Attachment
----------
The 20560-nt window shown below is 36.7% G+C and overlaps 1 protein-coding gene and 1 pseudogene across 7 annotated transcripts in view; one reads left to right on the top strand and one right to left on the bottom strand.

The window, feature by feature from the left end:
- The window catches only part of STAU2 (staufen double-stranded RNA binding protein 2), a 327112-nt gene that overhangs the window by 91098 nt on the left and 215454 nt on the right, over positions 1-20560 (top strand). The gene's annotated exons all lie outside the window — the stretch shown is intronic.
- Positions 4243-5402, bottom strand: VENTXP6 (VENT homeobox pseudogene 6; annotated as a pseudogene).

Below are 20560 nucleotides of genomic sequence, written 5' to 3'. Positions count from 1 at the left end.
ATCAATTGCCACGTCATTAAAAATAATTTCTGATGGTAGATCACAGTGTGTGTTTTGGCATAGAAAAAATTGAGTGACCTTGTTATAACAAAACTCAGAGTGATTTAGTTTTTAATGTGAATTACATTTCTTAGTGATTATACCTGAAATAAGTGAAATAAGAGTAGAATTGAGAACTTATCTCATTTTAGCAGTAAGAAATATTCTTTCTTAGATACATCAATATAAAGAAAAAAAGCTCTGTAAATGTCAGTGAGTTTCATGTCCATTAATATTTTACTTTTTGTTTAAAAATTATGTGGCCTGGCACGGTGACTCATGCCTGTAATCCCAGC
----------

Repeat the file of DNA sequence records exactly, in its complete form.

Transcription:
The 20560-nt window shown below is 36.7% G+C and overlaps 1 protein-coding gene and 1 pseudogene across 7 annotated transcripts in view; one reads left to right on the top strand and one right to left on the bottom strand.

The window, feature by feature from the left end:
- The window catches only part of STAU2 (staufen double-stranded RNA binding protein 2), a 327112-nt gene that overhangs the window by 91098 nt on the left and 215454 nt on the right, over positions 1-20560 (top strand). The gene's annotated exons all lie outside the window — the stretch shown is intronic.
- Positions 4243-5402, bottom strand: VENTXP6 (VENT homeobox pseudogene 6; annotated as a pseudogene).

Below are 20560 nucleotides of genomic sequence, written 5' to 3'. Positions count from 1 at the left end.
ATCAATTGCCACGTCATTAAAAATAATTTCTGATGGTAGATCACAGTGTGTGTTTTGGCATAGAAAAAATTGAGTGACCTTGTTATAACAAAACTCAGAGTGATTTAGTTTTTAATGTGAATTACATTTCTTAGTGATTATACCTGAAATAAGTGAAATAAGAGTAGAATTGAGAACTTATCTCATTTTAGCAGTAAGAAATATTCTTTCTTAGATACATCAATATAAAGAAAAAAAGCTCTGTAAATGTCAGTGAGTTTCATGTCCATTAATATTTTACTTTTTGTTTAAAAATTATGTGGCCTGGCACGGTGACTCATGCCTGTAATCCCAGC